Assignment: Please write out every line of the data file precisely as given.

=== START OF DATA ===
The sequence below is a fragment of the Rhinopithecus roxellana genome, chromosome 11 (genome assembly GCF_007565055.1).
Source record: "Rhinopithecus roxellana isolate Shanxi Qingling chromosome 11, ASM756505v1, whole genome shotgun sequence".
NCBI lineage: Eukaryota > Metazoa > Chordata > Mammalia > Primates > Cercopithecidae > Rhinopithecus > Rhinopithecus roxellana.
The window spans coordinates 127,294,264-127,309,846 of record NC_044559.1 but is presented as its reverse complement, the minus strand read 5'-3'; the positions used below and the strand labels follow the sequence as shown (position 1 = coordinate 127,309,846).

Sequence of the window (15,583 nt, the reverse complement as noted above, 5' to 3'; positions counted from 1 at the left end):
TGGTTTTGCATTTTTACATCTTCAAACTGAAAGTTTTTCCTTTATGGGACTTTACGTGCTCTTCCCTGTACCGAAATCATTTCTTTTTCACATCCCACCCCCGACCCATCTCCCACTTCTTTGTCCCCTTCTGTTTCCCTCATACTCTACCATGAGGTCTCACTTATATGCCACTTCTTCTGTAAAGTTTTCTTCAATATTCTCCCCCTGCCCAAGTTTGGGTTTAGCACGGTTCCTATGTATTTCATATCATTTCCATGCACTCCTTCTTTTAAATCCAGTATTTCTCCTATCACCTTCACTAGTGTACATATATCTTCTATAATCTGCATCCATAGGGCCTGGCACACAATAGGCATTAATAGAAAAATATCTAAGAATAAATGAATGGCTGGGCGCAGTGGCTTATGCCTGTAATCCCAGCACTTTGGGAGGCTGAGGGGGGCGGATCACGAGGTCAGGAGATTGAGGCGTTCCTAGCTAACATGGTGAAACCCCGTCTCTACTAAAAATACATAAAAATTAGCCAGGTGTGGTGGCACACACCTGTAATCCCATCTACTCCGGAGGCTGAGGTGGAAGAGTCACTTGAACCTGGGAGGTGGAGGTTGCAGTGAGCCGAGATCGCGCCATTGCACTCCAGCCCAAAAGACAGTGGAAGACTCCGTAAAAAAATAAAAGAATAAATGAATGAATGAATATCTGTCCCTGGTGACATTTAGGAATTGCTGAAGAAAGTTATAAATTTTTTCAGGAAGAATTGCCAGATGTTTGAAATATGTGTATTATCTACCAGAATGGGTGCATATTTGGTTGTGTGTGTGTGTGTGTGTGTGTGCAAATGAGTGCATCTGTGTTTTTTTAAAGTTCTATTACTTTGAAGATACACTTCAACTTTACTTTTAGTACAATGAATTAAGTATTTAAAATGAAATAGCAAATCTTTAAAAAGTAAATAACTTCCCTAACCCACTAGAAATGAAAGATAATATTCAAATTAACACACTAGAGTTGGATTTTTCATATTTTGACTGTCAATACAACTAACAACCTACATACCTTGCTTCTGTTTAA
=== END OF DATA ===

The sequence below is a fragment of the Rhinopithecus roxellana genome, chromosome 11 (genome assembly GCF_007565055.1).
Source record: "Rhinopithecus roxellana isolate Shanxi Qingling chromosome 11, ASM756505v1, whole genome shotgun sequence".
NCBI lineage: Eukaryota > Metazoa > Chordata > Mammalia > Primates > Cercopithecidae > Rhinopithecus > Rhinopithecus roxellana.
The window spans coordinates 127,294,264-127,309,846 of record NC_044559.1 but is presented as its reverse complement, the minus strand read 5'-3'; the positions used below and the strand labels follow the sequence as shown (position 1 = coordinate 127,309,846).

Sequence of the window (15,583 nt, the reverse complement as noted above, 5' to 3'; positions counted from 1 at the left end):
TGGTTTTGCATTTTTACATCTTCAAACTGAAAGTTTTTCCTTTATGGGACTTTACGTGCTCTTCCCTGTACCGAAATCATTTCTTTTTCACATCCCACCCCCGACCCATCTCCCACTTCTTTGTCCCCTTCTGTTTCCCTCATACTCTACCATGAGGTCTCACTTATATGCCACTTCTTCTGTAAAGTTTTCTTCAATATTCTCCCCCTGCCCAAGTTTGGGTTTAGCACGGTTCCTATGTATTTCATATCATTTCCATGCACTCCTTCTTTTAAATCCAGTATTTCTCCTATCACCTTCACTAGTGTACATATATCTTCTATAATCTGCATCCATAGGGCCTGGCACACAATAGGCATTAATAGAAAAATATCTAAGAATAAATGAATGGCTGGGCGCAGTGGCTTATGCCTGTAATCCCAGCACTTTGGGAGGCTGAGGGGGGCGGATCACGAGGTCAGGAGATTGAGGCGTTCCTAGCTAACATGGTGAAACCCCGTCTCTACTAAAAATACATAAAAATTAGCCAGGTGTGGTGGCACACACCTGTAATCCCATCTACTCCGGAGGCTGAGGTGGAAGAGTCACTTGAACCTGGGAGGTGGAGGTTGCAGTGAGCCGAGATCGCGCCATTGCACTCCAGCCCAAAAGACAGTGGAAGACTCCGTAAAAAAATAAAAGAATAAATGAATGAATGAATATCTGTCCCTGGTGACATTTAGGAATTGCTGAAGAAAGTTATAAATTTTTTCAGGAAGAATTGCCAGATGTTTGAAATATGTGTATTATCTACCAGAATGGGTGCATATTTGGTTGTGTGTGTGTGTGTGTGTGTGTGCAAATGAGTGCATCTGTGTTTTTTTAAAGTTCTATTACTTTGAAGATACACTTCAACTTTACTTTTAGTACAATGAATTAAGTATTTAAAATGAAATAGCAAATCTTTAAAAAGTAAATAACTTCCCTAACCCACTAGAAATGAAAGATAATATTCAAATTAACACACTAGAGTTGGATTTTTCATATTTTGACTGTCAATACAACTAACAACCTACATACCTTGCTTCTGTTTAA